Mississippi State Health Officer Dr. Thomas Dobbs, along with State Epidemiologist Dr. Paul Byers, on Wednesday hosted a virtual press conference regarding the “record high” number of COVID-19 cases reported on Wednesday. 

The Mississippi State Department of Health on Wednesday reported 2,457 new cases statewide. 

MSDH Communications Director Liz Sharlot said Wednesday that the “numbers are alarmingly high and that we are lacking hospital space.” 

“I want to say two quick things,” she said. “Number one, we need the leaders in this state to stand behind our guidelines and stand with us in saving lives. The second thing is that everyone in the public should, if you have someone that gets sick, you may or may not have hospital space here. It does not look good at this time. With rising cases and increasing hospitalizations, we are looking at a big mess to put it in laymen’s terms.” 

Dobbs said that now is the time for a “good hard reevaluation.” 

On Tuesday, the state reported a “record” number of hospitalizations for people diagnosed with COVID-19, Dobbs said, “145, which is higher than any time throughout the summer.” 

“The trend is starting to increase,” he said. “We know that there is a lot of pressure that’s going to be hitting us because of the Thanksgiving holidays.” 

Dobbs said that there are currently 13 major medical centers with zero ICU beds and 20 other hospitals that have ten percent or less of ICU beds available. 

“This is a really frightening shortage,” he said. “And if we look at the trend, it’s continuing to worsen.” 

For these reasons, Dobbs said, the MSDH released public health guidelines on Wednesday, “urging every Mississippi resident that they should avoid any social gathering that include individuals outside of the nuclear family or household.” 

“MSDH recommends that Mississippians only participate in work, school, or other absolutely essential activities,” Dobbs said. “We recommend that Mississippians protect themselves and avoid public or social gatherings such as the following: All social events or parties; family gatherings outside of the household or nuclear family; weddings; funerals other than close family and preferably outdoors; all sporting events; and in person church services. We have seen numerous outbreaks linked to the these events. We’ve seen these outbreak events lead to outbreaks within longterm care settings and nursing homes. And we have seen people who went to funerals last week and who are on ventilators today and are likely to die. These are very serious concerns that we have and as we see more deaths, there are going to be more funerals and more opportunities for outbreaks at funerals. I urge you to be thoughtful about this — funerals are especially high risk endeavors because people invariably are going to hug, touch, they’re going to cry, they’re going to share their condolences and we have to remember that many if not most, at least 50 percent of transmissions, are occurring from people who are asymptomatic and don’t know that they have it. And you wouldn’t know. That’s why it’s important to avoid all social gatherings and assume that anyone with whom we come in contact is going to be contagious.”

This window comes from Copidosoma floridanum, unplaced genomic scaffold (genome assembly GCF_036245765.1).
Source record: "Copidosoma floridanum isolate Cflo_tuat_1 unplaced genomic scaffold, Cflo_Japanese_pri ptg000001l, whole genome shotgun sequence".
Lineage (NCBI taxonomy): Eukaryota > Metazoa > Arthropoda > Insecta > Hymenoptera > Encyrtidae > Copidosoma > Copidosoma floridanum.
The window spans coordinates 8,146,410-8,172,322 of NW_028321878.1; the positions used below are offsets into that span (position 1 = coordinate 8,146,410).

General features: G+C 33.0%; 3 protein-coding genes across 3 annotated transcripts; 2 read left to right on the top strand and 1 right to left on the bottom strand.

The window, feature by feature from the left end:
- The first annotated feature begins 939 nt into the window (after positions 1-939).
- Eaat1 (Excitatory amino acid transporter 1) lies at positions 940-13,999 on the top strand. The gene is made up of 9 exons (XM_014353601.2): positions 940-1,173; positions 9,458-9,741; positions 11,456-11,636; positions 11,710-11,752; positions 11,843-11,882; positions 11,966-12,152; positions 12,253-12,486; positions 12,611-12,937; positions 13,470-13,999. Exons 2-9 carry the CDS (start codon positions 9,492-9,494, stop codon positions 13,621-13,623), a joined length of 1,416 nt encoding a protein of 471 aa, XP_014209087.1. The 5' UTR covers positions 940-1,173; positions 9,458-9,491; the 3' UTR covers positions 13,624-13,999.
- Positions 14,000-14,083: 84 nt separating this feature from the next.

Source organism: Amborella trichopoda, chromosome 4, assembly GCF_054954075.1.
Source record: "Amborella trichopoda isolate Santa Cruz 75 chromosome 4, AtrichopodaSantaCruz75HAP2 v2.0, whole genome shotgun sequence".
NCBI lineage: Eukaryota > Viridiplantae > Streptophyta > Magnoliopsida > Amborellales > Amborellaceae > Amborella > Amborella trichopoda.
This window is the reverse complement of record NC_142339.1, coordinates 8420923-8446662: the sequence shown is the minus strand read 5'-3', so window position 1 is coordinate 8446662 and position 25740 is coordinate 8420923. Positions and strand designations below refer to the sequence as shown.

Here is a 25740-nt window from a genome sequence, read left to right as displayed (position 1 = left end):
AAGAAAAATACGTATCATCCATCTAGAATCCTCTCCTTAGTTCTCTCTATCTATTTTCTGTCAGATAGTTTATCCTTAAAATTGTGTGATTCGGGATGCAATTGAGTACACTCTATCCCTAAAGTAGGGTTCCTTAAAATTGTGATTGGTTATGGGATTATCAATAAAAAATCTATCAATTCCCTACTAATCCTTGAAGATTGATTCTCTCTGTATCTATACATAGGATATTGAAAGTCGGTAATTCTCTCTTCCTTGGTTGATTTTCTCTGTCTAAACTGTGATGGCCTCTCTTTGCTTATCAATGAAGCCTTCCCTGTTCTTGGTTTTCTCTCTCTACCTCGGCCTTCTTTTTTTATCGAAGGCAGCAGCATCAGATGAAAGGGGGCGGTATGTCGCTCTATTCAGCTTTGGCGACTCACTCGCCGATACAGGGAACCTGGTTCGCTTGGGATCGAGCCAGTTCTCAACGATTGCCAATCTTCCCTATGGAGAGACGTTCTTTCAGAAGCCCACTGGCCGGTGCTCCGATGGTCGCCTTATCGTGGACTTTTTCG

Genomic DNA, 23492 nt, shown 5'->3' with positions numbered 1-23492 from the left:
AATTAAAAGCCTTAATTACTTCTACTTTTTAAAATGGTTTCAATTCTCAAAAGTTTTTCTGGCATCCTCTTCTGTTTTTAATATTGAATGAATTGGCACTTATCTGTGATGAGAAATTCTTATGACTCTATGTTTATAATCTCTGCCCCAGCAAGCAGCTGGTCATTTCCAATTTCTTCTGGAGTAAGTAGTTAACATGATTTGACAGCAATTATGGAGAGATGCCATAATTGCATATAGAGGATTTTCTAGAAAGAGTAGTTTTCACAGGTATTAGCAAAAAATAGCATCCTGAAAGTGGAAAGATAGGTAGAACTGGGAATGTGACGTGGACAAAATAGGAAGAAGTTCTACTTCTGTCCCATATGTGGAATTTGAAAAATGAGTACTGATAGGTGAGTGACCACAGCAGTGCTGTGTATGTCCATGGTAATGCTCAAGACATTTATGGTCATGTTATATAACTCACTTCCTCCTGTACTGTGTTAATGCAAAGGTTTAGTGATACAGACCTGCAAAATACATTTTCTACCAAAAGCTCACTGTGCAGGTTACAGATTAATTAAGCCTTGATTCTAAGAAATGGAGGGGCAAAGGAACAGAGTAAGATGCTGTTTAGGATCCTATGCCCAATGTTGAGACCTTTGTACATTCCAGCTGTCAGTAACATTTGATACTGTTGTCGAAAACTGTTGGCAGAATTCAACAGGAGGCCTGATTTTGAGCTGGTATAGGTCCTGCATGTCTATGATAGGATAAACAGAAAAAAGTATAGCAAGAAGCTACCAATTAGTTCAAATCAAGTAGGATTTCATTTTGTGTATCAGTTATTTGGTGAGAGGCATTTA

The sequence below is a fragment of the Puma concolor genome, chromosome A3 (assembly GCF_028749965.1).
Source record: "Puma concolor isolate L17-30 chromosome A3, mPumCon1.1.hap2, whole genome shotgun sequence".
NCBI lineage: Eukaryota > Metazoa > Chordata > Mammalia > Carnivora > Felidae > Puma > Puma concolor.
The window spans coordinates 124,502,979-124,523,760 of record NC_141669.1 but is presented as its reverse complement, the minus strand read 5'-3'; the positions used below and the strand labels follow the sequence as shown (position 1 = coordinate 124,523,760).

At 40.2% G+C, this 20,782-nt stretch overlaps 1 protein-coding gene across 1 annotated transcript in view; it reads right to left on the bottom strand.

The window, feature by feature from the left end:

Byers added that the state has now “exceeded” what officials believed Mississippi’s peak was during the summer. 

He said that more community transmission is having more of an impact on adults 65 and older and the state is seeing additional deaths. 

Byers said that although the state hasn’t reached the spike in death from the summer months, the state is starting to see an increase.”